With Easter approaching, some of our colleagues in the humane movement are reminding their communities that adopting a rabbit at Easter is a terrible idea. Some imply that thousands of bunnies die every year because children tire of the rabbit quickly and they end up in shelters, euthanized for lack of homes. This may happen in some communities, and reminding people to be responsible when it comes to bringing any pet into their homes is always a good thing. But as is so often the case in animal welfare, myth sometimes beats out fact, rigid thinking can be counterproductive, and reality is not the same from community to community.
So, what is the story in our community?
Last year, the OHS cared for 208 domestic rabbits. Of these, close to 40 per cent were surrendered by their families. Another 36 per cent were stray and 23 per cent were transferred to the OHS from other humane societies and groups. The busiest months for surrender of bunnies are August and September. In contrast, for dogs and cats, the months for highest owner surrenders are May and June.
So what does this tell us about the problem of rabbits given at Easter? The fact that the highest surrender months — at about double the average month — are about six months after Easter means there likely is an issue. But the number surrendered in those two months totals only 26. So it's a problem, but likely not a big problem. These numbers of rabbits coming into our care are relatively manageable and we have discovered that there are good homes for bunnies if we sterilize them before adoption.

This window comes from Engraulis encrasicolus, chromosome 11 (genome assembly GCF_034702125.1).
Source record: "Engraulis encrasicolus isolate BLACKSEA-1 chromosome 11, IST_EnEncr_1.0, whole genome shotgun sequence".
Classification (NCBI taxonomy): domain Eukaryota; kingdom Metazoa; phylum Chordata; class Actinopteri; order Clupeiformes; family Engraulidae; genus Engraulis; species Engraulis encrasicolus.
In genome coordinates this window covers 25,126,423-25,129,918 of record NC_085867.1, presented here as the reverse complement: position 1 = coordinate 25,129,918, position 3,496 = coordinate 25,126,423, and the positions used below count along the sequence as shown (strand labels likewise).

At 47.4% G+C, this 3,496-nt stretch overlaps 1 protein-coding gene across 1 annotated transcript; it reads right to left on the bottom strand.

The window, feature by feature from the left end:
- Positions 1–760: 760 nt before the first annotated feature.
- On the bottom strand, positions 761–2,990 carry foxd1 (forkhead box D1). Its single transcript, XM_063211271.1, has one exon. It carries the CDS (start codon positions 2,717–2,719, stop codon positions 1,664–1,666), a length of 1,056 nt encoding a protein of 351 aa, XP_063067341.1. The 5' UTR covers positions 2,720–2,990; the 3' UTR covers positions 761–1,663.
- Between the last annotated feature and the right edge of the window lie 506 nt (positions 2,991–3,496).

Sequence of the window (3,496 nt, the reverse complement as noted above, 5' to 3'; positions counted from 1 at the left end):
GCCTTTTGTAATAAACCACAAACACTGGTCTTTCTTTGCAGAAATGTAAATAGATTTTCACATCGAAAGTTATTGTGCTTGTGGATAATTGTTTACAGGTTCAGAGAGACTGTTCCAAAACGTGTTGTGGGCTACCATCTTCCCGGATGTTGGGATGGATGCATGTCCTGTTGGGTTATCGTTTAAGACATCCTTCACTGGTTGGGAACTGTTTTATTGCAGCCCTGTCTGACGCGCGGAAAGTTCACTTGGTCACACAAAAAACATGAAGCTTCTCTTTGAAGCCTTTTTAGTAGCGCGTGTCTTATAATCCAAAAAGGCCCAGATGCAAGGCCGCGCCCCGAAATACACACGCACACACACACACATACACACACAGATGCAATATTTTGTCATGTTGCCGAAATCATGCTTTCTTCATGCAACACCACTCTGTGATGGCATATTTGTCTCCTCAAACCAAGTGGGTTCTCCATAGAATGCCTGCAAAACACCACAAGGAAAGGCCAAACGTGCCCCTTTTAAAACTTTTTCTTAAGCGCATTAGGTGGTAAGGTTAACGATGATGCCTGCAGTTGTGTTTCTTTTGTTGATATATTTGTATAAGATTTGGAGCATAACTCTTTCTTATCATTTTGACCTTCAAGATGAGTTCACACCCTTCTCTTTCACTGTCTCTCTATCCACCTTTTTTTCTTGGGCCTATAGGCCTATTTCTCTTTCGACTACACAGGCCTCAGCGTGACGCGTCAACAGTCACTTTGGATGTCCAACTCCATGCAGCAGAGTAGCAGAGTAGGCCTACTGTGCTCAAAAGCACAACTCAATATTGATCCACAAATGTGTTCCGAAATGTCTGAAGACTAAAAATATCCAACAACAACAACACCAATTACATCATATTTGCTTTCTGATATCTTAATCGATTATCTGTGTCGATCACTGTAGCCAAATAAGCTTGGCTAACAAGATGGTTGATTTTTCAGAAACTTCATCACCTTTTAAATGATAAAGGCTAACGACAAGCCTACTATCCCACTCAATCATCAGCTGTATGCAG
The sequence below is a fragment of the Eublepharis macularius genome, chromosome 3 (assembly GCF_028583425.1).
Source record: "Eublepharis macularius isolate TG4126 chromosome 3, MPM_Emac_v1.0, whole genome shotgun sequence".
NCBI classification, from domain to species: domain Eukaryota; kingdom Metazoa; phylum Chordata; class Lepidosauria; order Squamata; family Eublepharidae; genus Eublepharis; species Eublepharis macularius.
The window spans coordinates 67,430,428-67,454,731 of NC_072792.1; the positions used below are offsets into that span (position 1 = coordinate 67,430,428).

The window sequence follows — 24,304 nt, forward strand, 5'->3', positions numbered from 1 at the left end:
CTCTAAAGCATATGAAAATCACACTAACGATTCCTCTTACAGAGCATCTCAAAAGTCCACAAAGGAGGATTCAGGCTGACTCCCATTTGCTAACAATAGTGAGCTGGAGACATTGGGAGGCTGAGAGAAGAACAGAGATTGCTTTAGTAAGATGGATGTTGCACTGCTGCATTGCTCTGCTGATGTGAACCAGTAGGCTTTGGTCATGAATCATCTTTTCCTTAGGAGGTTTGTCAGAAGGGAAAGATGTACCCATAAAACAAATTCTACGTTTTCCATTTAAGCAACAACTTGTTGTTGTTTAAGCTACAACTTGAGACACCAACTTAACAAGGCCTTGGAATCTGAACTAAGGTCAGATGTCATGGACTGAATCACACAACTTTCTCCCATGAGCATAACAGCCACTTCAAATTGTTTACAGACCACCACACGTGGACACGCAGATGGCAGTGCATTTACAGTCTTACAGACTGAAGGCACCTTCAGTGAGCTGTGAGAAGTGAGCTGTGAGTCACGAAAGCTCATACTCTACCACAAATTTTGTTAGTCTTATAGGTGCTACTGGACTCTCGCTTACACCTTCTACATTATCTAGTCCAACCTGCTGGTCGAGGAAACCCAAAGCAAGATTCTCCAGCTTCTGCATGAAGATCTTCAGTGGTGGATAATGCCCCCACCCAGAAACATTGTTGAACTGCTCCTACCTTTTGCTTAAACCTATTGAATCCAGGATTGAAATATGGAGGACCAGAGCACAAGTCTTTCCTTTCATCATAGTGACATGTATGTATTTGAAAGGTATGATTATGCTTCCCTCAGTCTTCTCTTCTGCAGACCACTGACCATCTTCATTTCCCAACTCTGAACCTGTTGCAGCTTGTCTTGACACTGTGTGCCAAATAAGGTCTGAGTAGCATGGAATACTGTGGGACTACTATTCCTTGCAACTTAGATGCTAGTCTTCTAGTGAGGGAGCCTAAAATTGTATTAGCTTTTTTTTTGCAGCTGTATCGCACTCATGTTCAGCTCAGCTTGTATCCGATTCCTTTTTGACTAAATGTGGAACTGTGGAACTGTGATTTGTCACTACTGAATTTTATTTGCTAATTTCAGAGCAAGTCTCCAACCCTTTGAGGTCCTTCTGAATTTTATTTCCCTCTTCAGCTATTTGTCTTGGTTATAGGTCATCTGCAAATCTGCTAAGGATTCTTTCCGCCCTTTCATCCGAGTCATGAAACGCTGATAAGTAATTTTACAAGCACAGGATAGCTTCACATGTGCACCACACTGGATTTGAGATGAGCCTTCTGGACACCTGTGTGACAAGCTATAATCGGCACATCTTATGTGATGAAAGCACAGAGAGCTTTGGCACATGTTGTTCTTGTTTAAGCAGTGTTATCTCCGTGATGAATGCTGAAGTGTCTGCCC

Like adopting cats and dogs at Christmas, we have changed our thinking about adopting rabbits at Easter. No, we don't think giving children at pet rabbit just because it is Easter is a good idea. But, if someone has done their research, concluded that a rabbit would be a good pet for their family, and is willing to meet all of the rabbit's needs, then why not adopt at Easter? All of the normal adoption procedures apply, not matter what time of year. Easter may be an impetus for a family to start their research on bunnies as pets. For a lot of lucky people, it is a three — or even four-day weekend. That's free time for families to integrate a pet into their home. In fact, it may be the best time for many to adopt a rabbit — or a cat or dog for that matter.
So, bunnies at Easter in our community? It's a good opportunity to remind ourselves to adopt only if we are prepared to make a commitment to any animal's needs for its lifetime. But it's also a time to find forever homes for pets, including the bunnies.
For more information about rabbits and their care, please visit our website.